# Ubuntu – Why is it possible to move a running program in Ubuntu

directoryfileskernel

I just realized I am able to move a running active program to a different directory. In my experience that was not possible in MacOs or Windows. How does it work in Ubuntu?

Edit: I thought it was not possible on Mac but apparently it's possible as comments verify. It is only not possible on Windows maybe.Thanks for all the answers.

Let me break it down.

When you run an executable, a sequence of system calls are executed, most notably fork() and execve():

• fork() creates a child process of the calling process, which is (mostly) an exact copy of the parent, both still running the same executable (using copy-on-write memory pages, so it's efficient). It returns twice: In the parent, it returns the child PID. In the child, it returns 0. Normally, the child process calls execve right away:

• execve() takes a full path to the executable as an argument and replaces the calling process with the executable. At this point the newly created process gets its own virtual address space i.e. virtual memory, and execution begins at its entry point (in a state specified by the platform ABI's rules for fresh processes).

At this point, the kernel's ELF loader has mapped the text and data segments of the executable into memory, as if it had used the mmap() system call (with shared read-only and private read-write mappings respectively). The BSS is also mapped as if with MAP_ANONYMOUS. (BTW, I'm ignoring dynamic linking here for simplicity: The dynamic linker open()s and mmap()s all the dynamic libraries before jumping to the main executable's entry point.)

Only a few pages are actually loaded into memory from disk before a newly-exec()ed starts running its own code. Further pages are demand paged in as needed, if/when the process touches those parts of its virtual address space. (Pre-loading any pages of code or data before starting to execute user-space code is just a performance optimization.)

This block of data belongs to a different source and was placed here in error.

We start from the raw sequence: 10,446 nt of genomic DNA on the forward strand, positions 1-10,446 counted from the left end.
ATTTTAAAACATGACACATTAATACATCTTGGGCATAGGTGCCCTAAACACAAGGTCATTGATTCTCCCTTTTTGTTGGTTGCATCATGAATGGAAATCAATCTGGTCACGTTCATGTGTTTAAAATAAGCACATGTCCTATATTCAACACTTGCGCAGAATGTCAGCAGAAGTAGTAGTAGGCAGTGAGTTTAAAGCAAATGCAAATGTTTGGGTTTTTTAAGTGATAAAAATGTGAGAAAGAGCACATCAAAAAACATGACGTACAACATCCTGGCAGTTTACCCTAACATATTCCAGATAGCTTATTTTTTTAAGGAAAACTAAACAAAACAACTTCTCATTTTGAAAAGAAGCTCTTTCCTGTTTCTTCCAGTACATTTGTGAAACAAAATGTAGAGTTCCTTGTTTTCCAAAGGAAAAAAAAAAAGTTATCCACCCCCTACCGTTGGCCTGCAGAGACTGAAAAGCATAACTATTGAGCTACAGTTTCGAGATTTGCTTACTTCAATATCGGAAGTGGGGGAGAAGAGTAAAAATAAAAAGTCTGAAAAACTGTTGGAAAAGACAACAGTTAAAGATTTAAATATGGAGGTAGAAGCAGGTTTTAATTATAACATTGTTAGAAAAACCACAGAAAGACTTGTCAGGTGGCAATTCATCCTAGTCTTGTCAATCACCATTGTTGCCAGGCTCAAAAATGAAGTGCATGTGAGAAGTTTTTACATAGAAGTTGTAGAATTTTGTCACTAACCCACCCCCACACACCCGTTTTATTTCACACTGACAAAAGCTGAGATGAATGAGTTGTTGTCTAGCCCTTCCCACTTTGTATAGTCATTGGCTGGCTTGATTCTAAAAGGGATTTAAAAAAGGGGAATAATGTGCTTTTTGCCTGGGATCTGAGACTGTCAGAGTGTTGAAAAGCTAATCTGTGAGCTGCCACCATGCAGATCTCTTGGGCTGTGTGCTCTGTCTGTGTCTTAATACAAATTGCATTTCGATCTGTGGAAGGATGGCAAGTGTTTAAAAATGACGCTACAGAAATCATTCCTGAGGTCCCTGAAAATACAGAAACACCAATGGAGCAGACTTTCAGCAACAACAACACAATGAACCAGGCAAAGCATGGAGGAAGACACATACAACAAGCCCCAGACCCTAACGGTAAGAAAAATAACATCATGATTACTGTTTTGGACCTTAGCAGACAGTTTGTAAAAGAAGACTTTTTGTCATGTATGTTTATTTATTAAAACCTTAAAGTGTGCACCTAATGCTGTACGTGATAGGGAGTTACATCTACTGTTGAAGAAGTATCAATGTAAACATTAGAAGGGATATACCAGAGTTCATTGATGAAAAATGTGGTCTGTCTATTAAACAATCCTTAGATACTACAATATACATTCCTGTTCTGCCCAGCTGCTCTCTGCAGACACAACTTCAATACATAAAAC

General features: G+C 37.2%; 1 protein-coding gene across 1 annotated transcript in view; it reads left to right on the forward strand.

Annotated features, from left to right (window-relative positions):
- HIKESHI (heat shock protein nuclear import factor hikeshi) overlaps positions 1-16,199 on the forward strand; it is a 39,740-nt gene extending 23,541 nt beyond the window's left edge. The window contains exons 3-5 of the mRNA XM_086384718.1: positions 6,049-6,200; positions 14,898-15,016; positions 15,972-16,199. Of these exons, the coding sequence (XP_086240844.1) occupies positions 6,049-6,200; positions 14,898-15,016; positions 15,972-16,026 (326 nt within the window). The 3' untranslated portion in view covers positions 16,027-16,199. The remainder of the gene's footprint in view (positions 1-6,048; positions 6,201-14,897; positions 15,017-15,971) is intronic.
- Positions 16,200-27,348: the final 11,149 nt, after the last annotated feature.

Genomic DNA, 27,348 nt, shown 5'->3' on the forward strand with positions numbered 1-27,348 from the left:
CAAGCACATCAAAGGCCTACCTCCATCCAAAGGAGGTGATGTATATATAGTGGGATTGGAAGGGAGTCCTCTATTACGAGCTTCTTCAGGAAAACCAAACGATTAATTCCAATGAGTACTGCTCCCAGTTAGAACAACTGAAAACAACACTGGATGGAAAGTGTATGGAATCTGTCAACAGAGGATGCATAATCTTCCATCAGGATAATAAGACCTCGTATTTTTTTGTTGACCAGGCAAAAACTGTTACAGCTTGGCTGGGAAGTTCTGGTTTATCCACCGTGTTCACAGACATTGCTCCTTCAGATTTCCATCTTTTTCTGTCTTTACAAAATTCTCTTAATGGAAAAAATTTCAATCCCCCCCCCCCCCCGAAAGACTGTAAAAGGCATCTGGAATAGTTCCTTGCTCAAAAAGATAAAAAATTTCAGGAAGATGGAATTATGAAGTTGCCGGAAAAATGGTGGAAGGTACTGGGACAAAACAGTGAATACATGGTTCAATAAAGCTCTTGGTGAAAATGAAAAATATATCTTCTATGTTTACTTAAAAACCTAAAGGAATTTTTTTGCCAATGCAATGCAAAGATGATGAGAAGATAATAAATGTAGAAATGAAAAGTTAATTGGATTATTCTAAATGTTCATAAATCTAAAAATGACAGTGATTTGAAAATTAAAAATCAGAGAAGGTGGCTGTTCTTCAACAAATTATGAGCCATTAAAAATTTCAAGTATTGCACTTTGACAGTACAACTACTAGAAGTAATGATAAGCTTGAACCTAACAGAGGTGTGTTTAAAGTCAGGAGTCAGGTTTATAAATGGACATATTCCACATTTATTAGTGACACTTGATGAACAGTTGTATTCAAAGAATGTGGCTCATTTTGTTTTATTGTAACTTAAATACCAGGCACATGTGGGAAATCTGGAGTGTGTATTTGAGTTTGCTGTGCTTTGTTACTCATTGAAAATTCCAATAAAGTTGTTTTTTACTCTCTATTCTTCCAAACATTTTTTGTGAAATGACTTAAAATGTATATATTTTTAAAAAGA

The executable file is identified by the inode on the lower level. After the file has started to be executed, the kernel keeps the file content intact by the inode reference, not by file name, like for open file descriptors or file-backed memory mappings. So you can easily move the executable to another location of the filesystem or even on a different filesystem. As a side note, to check process's various stat you can peek into the /proc/PID (PID is the Process ID of the given process) directory. You can even open the executable file as /proc/PID/exe, even it's been unlinked from disk.

Now let's dig down the moving:

When you move a file within a same filesystem, the system call that is executed is rename(), which just renames the file to another name, the file's inode remain the same.

Whereas between two different filesystems, two things happen:

• The content of the file in copied first to the new location, by read() and write()

• After that, the file is unlinked from the source directory using unlink() and obviously the file will get a new inode on the new filesystem.

rm is actually just unlink()-ing the given file from the directory tree, so having the write permission on the directory will get you sufficient right to remove any file from that directory.

Now for fun, imagine what happens when you are moving files between two filesytems and you do not have permission to unlink() the file from source?

Well, the file will be copied to the destination at first (read(), write()) and then unlink() will fail due to insufficient permission. So, the file will remain in both filesystems!!